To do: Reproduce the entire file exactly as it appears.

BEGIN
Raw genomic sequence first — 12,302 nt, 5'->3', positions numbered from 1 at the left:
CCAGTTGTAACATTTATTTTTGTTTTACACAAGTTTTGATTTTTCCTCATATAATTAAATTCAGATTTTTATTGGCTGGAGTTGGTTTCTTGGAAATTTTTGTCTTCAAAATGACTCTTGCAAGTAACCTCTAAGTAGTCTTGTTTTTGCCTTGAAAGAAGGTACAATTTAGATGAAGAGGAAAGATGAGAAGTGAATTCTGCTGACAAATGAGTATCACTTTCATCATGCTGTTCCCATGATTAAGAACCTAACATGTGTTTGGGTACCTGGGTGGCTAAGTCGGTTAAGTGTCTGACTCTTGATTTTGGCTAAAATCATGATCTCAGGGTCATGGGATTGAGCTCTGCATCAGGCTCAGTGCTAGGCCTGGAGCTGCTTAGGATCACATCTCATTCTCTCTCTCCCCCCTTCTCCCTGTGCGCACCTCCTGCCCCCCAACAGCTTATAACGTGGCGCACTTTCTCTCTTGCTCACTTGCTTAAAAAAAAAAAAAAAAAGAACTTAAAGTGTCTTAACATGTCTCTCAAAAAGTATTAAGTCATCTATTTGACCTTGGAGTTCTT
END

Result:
Raw genomic sequence first — 12,302 nt, 5'->3', positions numbered from 1 at the left:
CCAGTTGTAACATTTATTTTTGTTTTACACAAGTTTTGATTTTTCCTCATATAATTAAATTCAGATTTTTATTGGCTGGAGTTGGTTTCTTGGAAATTTTTGTCTTCAAAATGACTCTTGCAAGTAACCTCTAAGTAGTCTTGTTTTTGCCTTGAAAGAAGGTACAATTTAGATGAAGAGGAAAGATGAGAAGTGAATTCTGCTGACAAATGAGTATCACTTTCATCATGCTGTTCCCATGATTAAGAACCTAACATGTGTTTGGGTACCTGGGTGGCTAAGTCGGTTAAGTGTCTGACTCTTGATTTTGGCTAAAATCATGATCTCAGGGTCATGGGATTGAGCTCTGCATCAGGCTCAGTGCTAGGCCTGGAGCTGCTTAGGATCACATCTCATTCTCTCTCTCCCCCCTTCTCCCTGTGCGCACCTCCTGCCCCCCAACAGCTTATAACGTGGCGCACTTTCTCTCTTGCTCACTTGCTTAAAAAAAAAAAAAAAAAGAACTTAAAGTGTCTTAACATGTCTCTCAAAAAGTATTAAGTCATCTATTTGACCTTGGAGTTCTT